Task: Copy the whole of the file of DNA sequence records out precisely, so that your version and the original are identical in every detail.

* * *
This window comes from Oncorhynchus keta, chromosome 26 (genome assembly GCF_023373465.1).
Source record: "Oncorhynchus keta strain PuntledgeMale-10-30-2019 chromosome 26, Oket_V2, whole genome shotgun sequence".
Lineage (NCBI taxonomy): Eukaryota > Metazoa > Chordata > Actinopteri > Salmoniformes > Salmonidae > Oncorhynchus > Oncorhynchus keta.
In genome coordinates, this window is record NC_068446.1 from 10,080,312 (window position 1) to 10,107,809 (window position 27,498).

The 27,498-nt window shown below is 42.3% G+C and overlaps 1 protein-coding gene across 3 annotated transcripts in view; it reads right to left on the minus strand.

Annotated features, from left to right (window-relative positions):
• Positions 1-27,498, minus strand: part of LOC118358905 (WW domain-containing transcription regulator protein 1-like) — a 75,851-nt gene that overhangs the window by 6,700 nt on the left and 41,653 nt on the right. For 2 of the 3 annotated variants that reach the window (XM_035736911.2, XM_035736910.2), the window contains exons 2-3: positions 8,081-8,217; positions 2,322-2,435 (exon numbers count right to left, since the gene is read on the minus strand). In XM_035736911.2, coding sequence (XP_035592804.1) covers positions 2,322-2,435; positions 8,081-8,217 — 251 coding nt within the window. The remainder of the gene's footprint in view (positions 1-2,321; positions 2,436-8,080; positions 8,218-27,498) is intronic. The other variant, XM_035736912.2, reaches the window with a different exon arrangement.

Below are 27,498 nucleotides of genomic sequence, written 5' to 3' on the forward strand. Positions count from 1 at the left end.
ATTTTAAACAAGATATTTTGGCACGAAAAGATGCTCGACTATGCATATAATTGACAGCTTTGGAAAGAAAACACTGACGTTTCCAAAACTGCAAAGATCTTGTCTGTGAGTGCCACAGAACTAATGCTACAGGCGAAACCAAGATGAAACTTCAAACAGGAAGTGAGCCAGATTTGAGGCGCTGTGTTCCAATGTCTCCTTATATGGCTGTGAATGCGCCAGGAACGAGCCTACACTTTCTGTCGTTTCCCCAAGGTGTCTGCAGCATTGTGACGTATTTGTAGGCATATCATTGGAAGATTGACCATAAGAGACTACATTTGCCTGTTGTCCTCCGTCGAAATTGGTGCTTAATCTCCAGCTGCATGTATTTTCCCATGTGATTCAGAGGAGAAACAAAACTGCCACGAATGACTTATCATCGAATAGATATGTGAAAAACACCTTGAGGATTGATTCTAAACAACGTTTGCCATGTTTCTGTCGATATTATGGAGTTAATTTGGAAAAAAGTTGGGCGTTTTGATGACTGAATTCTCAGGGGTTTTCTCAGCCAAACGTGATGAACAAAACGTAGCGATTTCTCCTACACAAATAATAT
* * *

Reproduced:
This window comes from Oncorhynchus keta, chromosome 26 (genome assembly GCF_023373465.1).
Source record: "Oncorhynchus keta strain PuntledgeMale-10-30-2019 chromosome 26, Oket_V2, whole genome shotgun sequence".
Lineage (NCBI taxonomy): Eukaryota > Metazoa > Chordata > Actinopteri > Salmoniformes > Salmonidae > Oncorhynchus > Oncorhynchus keta.
In genome coordinates, this window is record NC_068446.1 from 10,080,312 (window position 1) to 10,107,809 (window position 27,498).

The 27,498-nt window shown below is 42.3% G+C and overlaps 1 protein-coding gene across 3 annotated transcripts in view; it reads right to left on the minus strand.

Annotated features, from left to right (window-relative positions):
• Positions 1-27,498, minus strand: part of LOC118358905 (WW domain-containing transcription regulator protein 1-like) — a 75,851-nt gene that overhangs the window by 6,700 nt on the left and 41,653 nt on the right. For 2 of the 3 annotated variants that reach the window (XM_035736911.2, XM_035736910.2), the window contains exons 2-3: positions 8,081-8,217; positions 2,322-2,435 (exon numbers count right to left, since the gene is read on the minus strand). In XM_035736911.2, coding sequence (XP_035592804.1) covers positions 2,322-2,435; positions 8,081-8,217 — 251 coding nt within the window. The remainder of the gene's footprint in view (positions 1-2,321; positions 2,436-8,080; positions 8,218-27,498) is intronic. The other variant, XM_035736912.2, reaches the window with a different exon arrangement.

Below are 27,498 nucleotides of genomic sequence, written 5' to 3' on the forward strand. Positions count from 1 at the left end.
ATTTTAAACAAGATATTTTGGCACGAAAAGATGCTCGACTATGCATATAATTGACAGCTTTGGAAAGAAAACACTGACGTTTCCAAAACTGCAAAGATCTTGTCTGTGAGTGCCACAGAACTAATGCTACAGGCGAAACCAAGATGAAACTTCAAACAGGAAGTGAGCCAGATTTGAGGCGCTGTGTTCCAATGTCTCCTTATATGGCTGTGAATGCGCCAGGAACGAGCCTACACTTTCTGTCGTTTCCCCAAGGTGTCTGCAGCATTGTGACGTATTTGTAGGCATATCATTGGAAGATTGACCATAAGAGACTACATTTGCCTGTTGTCCTCCGTCGAAATTGGTGCTTAATCTCCAGCTGCATGTATTTTCCCATGTGATTCAGAGGAGAAACAAAACTGCCACGAATGACTTATCATCGAATAGATATGTGAAAAACACCTTGAGGATTGATTCTAAACAACGTTTGCCATGTTTCTGTCGATATTATGGAGTTAATTTGGAAAAAAGTTGGGCGTTTTGATGACTGAATTCTCAGGGGTTTTCTCAGCCAAACGTGATGAACAAAACGTAGCGATTTCTCCTACACAAATAATAT